How To Prevent Expectations From Wrecking Havoc In Your Relationship

Love, Self

What are expectations and how do they impact our relationships?

Expectations are the beliefs we have about the way things will or should be. Our expectations develop from a combination of all our life experiences, but the biggest influences in the area of love, are our family of origin, previous relationships we may have had, our cultural backgrounds and the media. Just think for a moment about what you learned about relationships through watching your parent's marriage, or what tidbits you picked up about love through movies, TV and social media.

Some of our expectations are about small things, like what your partner will order at the restaurant or how your daughter will do on her math test, and some are about bigger things, like how we approach finances, careers and sex. The challenge is that we bring all of them to our romantic relationships and most of them are unconscious. We often don’t know what our expectations are until our partners fail to meet them. And here's the rub:

When we expect something to happen and it doesn't, or when we have expectations that are left unmet, it can lead to feelings of sadness, disappointment, and anger.

This explains how we can be married to perfectly wonderful people and still experience disappointment. Without realizing it, we're expecting our partners to react the way we do, or behave in ways that make sense to us. When they don't, we get upset and blame them for not living up to the expectations we don't even know we have.

For example, our partner may give us a foot rub every night, but if they don’t handle the bills the way mom or dad did while we were growing up, we may be still upset with them, and not even know why.

I’ll share an incident that demonstrates how unconscious expectations played out in my marriage many years ago. My husband and I had planned a long -overdue date, taking a special ferry across the Hudson River to an open-air concert on the riverfront.

 I was expecting our date to be wonderfully romantic. So, I put on a pretty summer dress and some jewelry and came bouncing down the stairs, full of excitement for our special night out. When I got downstairs, I found my husband in the living room completely engrossed in playing video games with one of our sons. I said to my husband, “Hey honey, are you ready to go?” He didn’t look up but grunted and said, “In a few minutes.”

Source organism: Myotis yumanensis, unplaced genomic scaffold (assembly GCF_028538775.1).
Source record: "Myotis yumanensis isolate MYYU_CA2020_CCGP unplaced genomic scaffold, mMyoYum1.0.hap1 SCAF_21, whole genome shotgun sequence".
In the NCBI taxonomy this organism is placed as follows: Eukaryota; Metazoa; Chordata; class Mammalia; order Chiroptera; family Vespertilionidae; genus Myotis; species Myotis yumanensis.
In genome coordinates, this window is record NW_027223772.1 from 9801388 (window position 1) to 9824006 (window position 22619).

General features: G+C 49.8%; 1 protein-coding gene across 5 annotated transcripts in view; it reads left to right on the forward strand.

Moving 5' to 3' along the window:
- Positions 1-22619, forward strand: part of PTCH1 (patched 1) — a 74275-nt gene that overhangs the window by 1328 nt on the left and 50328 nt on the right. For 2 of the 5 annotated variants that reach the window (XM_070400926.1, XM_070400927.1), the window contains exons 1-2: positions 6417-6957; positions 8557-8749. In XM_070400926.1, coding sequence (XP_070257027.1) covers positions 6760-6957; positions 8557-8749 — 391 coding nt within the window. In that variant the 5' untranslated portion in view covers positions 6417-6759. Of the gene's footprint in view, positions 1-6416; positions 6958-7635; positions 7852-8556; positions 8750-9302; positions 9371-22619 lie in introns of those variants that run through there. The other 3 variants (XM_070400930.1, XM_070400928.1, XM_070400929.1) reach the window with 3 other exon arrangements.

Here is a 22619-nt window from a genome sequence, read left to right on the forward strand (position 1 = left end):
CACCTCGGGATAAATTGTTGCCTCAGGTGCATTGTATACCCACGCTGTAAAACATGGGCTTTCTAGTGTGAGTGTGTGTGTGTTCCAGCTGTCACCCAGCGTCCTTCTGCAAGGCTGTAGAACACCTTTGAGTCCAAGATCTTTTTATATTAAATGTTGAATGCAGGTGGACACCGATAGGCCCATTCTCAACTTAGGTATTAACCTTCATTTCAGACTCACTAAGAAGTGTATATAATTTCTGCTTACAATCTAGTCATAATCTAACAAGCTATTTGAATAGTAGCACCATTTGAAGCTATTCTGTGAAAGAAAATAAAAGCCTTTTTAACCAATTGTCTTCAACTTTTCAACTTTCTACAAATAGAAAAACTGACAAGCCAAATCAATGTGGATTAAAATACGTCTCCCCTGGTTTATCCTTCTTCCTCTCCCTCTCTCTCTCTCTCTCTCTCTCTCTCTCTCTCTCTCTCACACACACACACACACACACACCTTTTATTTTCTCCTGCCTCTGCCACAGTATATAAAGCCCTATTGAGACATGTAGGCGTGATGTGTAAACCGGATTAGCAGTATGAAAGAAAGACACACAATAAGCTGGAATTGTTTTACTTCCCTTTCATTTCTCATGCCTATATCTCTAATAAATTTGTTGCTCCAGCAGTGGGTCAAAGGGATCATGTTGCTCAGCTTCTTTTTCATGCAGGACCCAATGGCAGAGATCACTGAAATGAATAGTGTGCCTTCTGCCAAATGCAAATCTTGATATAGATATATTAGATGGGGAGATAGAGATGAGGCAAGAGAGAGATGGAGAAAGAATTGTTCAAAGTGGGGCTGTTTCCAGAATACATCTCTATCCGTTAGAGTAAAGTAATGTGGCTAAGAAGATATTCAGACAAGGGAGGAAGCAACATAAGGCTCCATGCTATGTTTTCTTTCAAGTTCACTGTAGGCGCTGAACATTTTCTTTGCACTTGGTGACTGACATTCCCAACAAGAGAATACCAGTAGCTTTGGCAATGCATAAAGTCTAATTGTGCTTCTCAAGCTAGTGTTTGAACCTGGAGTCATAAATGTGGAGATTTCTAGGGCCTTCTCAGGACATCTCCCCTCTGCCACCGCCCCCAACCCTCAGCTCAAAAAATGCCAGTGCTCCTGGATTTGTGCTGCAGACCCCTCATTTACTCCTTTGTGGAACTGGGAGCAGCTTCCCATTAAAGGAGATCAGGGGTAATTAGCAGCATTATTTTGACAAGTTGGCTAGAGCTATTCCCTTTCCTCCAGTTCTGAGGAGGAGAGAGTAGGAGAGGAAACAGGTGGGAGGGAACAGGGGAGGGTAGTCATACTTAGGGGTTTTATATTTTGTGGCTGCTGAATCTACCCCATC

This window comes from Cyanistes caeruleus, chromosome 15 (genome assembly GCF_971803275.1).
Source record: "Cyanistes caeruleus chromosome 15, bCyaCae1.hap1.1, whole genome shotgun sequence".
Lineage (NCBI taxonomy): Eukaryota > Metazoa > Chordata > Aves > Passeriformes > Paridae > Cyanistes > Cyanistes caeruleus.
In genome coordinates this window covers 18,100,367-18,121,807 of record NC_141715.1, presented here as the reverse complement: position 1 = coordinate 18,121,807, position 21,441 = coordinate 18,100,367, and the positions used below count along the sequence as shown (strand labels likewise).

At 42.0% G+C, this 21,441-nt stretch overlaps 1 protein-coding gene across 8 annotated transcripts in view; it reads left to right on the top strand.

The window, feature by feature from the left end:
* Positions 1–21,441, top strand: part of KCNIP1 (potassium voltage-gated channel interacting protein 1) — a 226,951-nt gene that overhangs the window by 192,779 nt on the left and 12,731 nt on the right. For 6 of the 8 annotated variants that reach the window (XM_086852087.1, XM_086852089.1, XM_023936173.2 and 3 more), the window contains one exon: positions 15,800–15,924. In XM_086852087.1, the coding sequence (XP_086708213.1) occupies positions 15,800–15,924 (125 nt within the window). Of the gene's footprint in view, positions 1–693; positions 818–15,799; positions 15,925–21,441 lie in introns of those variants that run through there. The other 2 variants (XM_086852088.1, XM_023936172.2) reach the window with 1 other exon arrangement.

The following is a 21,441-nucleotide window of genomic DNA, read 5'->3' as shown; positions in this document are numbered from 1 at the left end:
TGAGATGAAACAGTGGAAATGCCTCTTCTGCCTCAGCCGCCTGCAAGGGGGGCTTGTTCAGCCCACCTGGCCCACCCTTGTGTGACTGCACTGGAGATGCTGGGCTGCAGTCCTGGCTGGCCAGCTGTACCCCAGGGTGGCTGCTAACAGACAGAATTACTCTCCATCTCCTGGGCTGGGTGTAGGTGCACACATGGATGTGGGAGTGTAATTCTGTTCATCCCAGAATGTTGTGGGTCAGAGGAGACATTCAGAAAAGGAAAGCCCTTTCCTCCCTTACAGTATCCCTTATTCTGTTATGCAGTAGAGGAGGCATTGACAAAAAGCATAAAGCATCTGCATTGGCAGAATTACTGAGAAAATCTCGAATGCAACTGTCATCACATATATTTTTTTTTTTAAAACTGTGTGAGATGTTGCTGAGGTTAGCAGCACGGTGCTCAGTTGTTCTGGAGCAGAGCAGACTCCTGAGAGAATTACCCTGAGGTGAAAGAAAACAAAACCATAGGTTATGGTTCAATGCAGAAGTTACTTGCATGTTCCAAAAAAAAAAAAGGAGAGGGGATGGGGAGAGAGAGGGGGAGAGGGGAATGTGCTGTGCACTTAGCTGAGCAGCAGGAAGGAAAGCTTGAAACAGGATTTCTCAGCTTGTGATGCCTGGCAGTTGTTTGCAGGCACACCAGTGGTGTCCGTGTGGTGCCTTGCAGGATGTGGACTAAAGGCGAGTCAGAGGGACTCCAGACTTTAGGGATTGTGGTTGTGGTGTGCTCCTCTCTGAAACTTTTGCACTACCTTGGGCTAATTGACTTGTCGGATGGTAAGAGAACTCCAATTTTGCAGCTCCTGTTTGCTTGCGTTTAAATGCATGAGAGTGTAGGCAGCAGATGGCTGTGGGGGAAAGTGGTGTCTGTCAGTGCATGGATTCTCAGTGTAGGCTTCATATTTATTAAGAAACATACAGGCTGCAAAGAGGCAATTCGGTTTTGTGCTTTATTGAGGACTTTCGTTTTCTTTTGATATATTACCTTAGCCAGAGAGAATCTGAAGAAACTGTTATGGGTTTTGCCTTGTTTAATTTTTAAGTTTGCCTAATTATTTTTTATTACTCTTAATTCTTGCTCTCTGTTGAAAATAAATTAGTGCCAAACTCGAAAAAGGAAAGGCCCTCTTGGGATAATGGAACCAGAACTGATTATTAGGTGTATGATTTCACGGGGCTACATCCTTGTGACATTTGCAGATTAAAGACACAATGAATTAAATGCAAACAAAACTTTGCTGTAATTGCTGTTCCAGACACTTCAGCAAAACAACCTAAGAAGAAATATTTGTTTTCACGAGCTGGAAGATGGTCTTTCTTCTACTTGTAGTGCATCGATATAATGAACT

In retrospect, I see that was the first expectation that wasn’t met—he wasn’t as excited about this date as I was! And then he didn’t notice how I looked, and or take my hand while we were walking towards the ferry. The date went downhill from there.

By the time we got onto the ferry, I was angry and withdrawn. My husband was trying valiantly to get me out of my funk, but I would have none of it. I wallowed in my disappointment, on the ferry, under the stars, next to my lovely husband, and wasted a perfectly gorgeous evening being angry.

Neither of us really understood why I was upset, so we couldn’t repair it, and we certainly didn't realize that my unconscious, unmet expectations were responsible.

So, what can we do to prevent our expectations from creating havoc in our relationships? Here is a simple, six-step strategy that I often recommend to my clients:

1.  Notice when you feel disappointed or frustrated. These emotions are often clues that you had an expectation that didn’t get met.

2.  Ask yourself what you were expecting that didn’t happen.

3.  Next, ask yourself if it was a reasonable expectation. For instance, if we always expect our partner to make dinner even though they get home from work at the same time as we do - that may not be reasonable, or make sense.

4. If it is reasonable, ask yourself if you have communicated it to your partner. Many of us have a hard time expressing our expectations to our partners. One reason is that we secretly hope they will figure it for themselves or read our minds. The other reason is that we're afraid of what their response might be. Telling them an expectation we have requires us to be vulnerable and honest, and that can be downright scary.

5. If you haven’t communicated, do it. Recognizing that emotional risks are necessary to the continuing development of intimacy, we need to tell our partners what we need and want.

6. Meet your partner’s expectations when you can. When our partners share their expectations with us, we want to meet their emotional needs whenever we can.

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Practicing these six simple steps can help you and your partner to uncover your unconscious expectations. Once you've done that, you can learn how to manage them instead of allowing them to manage you. Learning to manage expectations well is essential for any couple's happiness and success, so start right away!